A lot or a little?
The parents' guide to what's in this movie.
What parents need to know
Parents need to know that the thought-provoking The Normal Heart candidly explores the early years of the HIV/AIDS crisis with jarring scenes involving illness and death, unbleeped language (including "f--k"), and simulated sex (including full-frontal nudity and sex with multiple partners). There's also some social drinking along with depictions of recreational drug use, but those elements aren't the focus.
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What's the story?
Based on Larry Kramer's largely autobiographical play of the same name, THE NORMAL HEART centers on gay writer Ned Weeks (Mark Ruffalo), who becomes an outspoken activist for the emerging "cancer" that's plaguing the gay community in the early 1980s. While working closely with a doctor (Julia Roberts) to find much-needed answers, Ned founds a grassroots HIV-advocacy group and falls in love with a closeted journalist (Matt Bomer).
Is it any good?
Although this is a work of fiction, the stories it tells about the emerging AIDS crisis in America are honest and heartbreakingly real, thanks to deeply affecting performances. Bomer, Jim Parsons, Taylor Kitsch, and Joe Mantello (who played Ned Weeks in the 2011 Broadway revival), to name a few, are all excellent. And whether or not you're gay, you'll feel sadness, shock, and anger long after the closing credits have faded to black.
Although it's rightly aimed at mature audiences for its language and sexual content, The Normal Heart does explore a number of important themes -- among them, sex versus love and honesty versus privacy -- that could strike a chord with older teens, especially those who identify as gay or might still be exploring their sexual identities. It's also a sobering reminder of how far the gay community has come in terms of human rights and how much work remains until everyone is considered fully "human."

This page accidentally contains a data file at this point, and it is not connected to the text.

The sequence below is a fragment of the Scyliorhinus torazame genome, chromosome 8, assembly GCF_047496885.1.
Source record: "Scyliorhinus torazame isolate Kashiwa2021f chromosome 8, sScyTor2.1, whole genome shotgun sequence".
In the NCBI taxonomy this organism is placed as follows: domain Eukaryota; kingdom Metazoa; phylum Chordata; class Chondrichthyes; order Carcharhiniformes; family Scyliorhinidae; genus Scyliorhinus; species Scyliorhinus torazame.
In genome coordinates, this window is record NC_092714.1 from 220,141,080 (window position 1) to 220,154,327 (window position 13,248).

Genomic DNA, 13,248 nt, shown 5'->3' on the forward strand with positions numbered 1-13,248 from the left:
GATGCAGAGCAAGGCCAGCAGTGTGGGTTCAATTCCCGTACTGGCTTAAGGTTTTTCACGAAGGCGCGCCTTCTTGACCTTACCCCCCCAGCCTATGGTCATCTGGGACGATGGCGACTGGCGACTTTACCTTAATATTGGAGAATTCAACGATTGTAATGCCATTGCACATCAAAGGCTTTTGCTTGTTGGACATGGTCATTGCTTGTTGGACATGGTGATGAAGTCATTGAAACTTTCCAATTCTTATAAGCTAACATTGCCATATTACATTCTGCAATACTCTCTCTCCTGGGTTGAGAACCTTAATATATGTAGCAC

Talk to your kids about ...
Families can talk about the facts behind this fictional drama and the real-life history The Normal Heart depicts. What does it mean to be gay today, and how does that compare to gay culture in 1981? Do any of the characters' attitudes and experiences surprise you? What types of discrimination does the gay community continue to face?
Does this movie speak primarily to gay audiences, or does it have relevance to a broader group as well?
Is The Normal Heart a rehashing of history or a call to action? What's the message for viewers? How can you tell?
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